This is a remarkable book describing in detail how two men in succession championed the coming of abstract art to America.
The first was John Quinn, who was the lawyer of the New York Stock Exchange, and an art collector who amassed a huge contemporary art collection in the first decade of the 20th century, favoring Cezanne, Matisse, Picasso Rouseau, and Van Gogh. He had them stacked up five deep all over his NYC apartment. He had boundless energy and read 1000 books a year. He got Ezra Pound and Joseph Conrad published. He was the mover behind the famous Armory Show, and singlehandedly got congress to change the art tariffs so contemporary artists could sell to an American market. His only problems? A recalcitrant America with backward tastes, no heir, and a diagnosis of cancer.
The second man that influenced public opinion on modern art was Alfred Ball, who saw John Quinn’s two shows and wanted to do a PhD dissertation on modern art. However, since that could not get funding, he instead took a job starting the Museum of Modern Art in NYC, in a 12th floor rental. Their first show opened within a couple months, with borrowed paintings, only 10 days after the stock market crashed. Against many odds, Ball and his wife persevered, and on the eve of Pearl Harbor, he finally got his cherished but illusive Picasso show, which at long last changed the tide of American opinion.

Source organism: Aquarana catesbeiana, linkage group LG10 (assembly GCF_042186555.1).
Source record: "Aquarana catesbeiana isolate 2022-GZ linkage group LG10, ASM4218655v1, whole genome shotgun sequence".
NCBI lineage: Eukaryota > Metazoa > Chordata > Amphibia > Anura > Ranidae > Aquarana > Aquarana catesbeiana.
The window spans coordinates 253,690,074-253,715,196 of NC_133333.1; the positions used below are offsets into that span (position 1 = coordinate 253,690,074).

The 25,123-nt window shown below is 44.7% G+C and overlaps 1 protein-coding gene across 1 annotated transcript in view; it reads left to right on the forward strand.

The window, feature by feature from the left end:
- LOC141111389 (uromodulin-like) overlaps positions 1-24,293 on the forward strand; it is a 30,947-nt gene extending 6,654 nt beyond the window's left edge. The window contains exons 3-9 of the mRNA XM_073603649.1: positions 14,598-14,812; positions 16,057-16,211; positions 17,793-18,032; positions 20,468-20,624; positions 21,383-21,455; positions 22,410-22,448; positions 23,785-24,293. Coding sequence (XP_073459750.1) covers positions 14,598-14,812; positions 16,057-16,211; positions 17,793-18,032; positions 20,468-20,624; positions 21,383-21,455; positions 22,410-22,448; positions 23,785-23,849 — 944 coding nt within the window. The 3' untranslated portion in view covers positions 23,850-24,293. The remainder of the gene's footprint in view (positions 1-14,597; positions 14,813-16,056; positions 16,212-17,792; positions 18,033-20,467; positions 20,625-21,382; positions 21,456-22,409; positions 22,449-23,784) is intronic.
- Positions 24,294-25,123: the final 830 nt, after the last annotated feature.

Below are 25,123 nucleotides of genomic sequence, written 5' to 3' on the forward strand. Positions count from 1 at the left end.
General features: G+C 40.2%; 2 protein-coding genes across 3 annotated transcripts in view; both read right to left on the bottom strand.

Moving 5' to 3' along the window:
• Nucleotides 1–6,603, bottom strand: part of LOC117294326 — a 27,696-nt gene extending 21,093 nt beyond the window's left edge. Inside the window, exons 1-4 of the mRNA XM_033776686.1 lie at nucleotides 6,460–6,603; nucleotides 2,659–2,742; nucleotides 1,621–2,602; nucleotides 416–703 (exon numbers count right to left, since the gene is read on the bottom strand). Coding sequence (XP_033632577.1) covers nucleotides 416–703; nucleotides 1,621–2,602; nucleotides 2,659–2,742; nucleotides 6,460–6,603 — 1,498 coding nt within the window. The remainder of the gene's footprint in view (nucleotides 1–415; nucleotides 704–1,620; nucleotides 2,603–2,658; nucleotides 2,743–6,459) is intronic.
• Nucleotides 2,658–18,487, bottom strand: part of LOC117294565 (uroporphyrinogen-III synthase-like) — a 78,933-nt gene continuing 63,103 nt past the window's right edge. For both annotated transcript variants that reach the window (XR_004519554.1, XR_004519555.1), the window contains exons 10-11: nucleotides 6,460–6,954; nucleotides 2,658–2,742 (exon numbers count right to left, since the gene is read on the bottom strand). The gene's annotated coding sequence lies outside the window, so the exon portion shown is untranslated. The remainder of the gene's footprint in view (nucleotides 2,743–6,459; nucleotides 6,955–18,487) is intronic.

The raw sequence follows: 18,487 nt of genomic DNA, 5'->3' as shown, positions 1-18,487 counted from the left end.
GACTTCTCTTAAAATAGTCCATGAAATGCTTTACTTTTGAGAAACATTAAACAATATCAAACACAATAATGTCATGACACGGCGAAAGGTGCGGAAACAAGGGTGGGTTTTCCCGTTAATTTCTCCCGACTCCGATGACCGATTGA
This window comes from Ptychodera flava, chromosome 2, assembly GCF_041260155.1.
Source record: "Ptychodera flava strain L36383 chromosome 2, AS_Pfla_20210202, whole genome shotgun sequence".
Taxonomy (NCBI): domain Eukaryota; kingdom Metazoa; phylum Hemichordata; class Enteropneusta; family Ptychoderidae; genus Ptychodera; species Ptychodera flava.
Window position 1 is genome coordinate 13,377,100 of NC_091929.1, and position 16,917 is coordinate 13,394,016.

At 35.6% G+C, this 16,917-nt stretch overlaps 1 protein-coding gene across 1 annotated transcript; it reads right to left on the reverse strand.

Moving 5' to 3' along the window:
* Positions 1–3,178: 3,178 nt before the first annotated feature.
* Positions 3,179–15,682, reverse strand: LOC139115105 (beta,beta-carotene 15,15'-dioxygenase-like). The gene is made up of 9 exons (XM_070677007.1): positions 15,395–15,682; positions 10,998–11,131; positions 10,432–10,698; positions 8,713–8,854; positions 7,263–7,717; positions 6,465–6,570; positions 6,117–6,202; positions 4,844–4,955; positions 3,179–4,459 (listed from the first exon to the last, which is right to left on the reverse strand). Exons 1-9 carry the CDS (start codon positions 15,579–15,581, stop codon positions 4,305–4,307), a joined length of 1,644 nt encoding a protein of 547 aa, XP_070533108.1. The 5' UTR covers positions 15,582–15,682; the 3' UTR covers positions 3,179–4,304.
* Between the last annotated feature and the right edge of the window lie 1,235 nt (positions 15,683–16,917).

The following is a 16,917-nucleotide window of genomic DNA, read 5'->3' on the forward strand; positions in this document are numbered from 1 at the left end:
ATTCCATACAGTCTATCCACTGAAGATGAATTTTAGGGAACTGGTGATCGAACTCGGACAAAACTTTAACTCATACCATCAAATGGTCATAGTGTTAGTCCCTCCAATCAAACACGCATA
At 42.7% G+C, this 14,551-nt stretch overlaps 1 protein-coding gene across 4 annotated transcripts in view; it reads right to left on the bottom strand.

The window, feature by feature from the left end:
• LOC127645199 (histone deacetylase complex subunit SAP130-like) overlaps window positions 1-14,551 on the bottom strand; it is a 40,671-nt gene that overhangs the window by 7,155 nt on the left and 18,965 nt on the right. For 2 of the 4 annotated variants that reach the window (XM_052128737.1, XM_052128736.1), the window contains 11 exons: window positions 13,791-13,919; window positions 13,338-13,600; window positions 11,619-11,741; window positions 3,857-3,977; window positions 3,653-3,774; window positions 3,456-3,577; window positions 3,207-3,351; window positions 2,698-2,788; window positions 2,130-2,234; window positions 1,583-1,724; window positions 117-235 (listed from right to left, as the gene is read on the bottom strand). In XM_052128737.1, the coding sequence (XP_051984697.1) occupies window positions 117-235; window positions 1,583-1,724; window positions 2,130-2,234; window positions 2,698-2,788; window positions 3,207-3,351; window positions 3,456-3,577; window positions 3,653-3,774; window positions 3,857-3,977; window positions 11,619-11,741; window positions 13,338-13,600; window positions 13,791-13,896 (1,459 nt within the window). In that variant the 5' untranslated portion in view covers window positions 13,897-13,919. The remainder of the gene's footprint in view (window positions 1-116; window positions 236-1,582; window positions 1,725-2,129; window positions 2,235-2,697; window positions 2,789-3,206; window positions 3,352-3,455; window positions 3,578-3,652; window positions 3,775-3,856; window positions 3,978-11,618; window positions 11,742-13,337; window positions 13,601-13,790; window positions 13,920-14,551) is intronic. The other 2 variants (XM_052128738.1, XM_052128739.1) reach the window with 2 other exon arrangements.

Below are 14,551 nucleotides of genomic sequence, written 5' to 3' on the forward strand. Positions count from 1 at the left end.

Also cameoed in this story are the two Jewish art dealers in Paris, who had to survive two world wars, and of course Picasso, who was usually unhelpfully distracted in one tryst or another, and painting away obliviously. When his art finally made a huge splash in America, he was unreachable, did not respond, and did not see it.
This book is history relayed in the best way, like the improbable story it was. Both the research and the writing here was excellent, but invisible enough to let the compelling and wildly unlikely true story shine through on its own. One of my best reads this year; I give Picasso’s War a rousing 5 stars.